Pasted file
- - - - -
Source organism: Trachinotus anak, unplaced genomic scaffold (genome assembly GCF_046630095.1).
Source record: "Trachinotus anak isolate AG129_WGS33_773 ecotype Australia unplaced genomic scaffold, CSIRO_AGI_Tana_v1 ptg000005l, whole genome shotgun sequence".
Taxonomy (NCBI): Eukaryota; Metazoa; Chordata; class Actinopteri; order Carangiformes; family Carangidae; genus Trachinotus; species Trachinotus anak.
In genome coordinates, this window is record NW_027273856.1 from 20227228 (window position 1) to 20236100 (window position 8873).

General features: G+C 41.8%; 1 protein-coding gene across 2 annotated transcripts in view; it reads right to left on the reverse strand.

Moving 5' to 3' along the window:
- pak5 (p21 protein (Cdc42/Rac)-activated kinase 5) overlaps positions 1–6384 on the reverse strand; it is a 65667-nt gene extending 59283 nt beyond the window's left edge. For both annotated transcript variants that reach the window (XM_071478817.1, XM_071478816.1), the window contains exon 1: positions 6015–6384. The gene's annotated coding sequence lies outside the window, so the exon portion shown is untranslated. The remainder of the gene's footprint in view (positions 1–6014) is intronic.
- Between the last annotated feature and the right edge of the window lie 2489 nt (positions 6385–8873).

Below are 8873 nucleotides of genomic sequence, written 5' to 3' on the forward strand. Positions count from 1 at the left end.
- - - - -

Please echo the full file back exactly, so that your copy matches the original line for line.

Source organism: Trachinotus anak, unplaced genomic scaffold (genome assembly GCF_046630095.1).
Source record: "Trachinotus anak isolate AG129_WGS33_773 ecotype Australia unplaced genomic scaffold, CSIRO_AGI_Tana_v1 ptg000005l, whole genome shotgun sequence".
Taxonomy (NCBI): Eukaryota; Metazoa; Chordata; class Actinopteri; order Carangiformes; family Carangidae; genus Trachinotus; species Trachinotus anak.
In genome coordinates, this window is record NW_027273856.1 from 20227228 (window position 1) to 20236100 (window position 8873).

General features: G+C 41.8%; 1 protein-coding gene across 2 annotated transcripts in view; it reads right to left on the reverse strand.

Moving 5' to 3' along the window:
- pak5 (p21 protein (Cdc42/Rac)-activated kinase 5) overlaps positions 1–6384 on the reverse strand; it is a 65667-nt gene extending 59283 nt beyond the window's left edge. For both annotated transcript variants that reach the window (XM_071478817.1, XM_071478816.1), the window contains exon 1: positions 6015–6384. The gene's annotated coding sequence lies outside the window, so the exon portion shown is untranslated. The remainder of the gene's footprint in view (positions 1–6014) is intronic.
- Between the last annotated feature and the right edge of the window lie 2489 nt (positions 6385–8873).

Below are 8873 nucleotides of genomic sequence, written 5' to 3' on the forward strand. Positions count from 1 at the left end.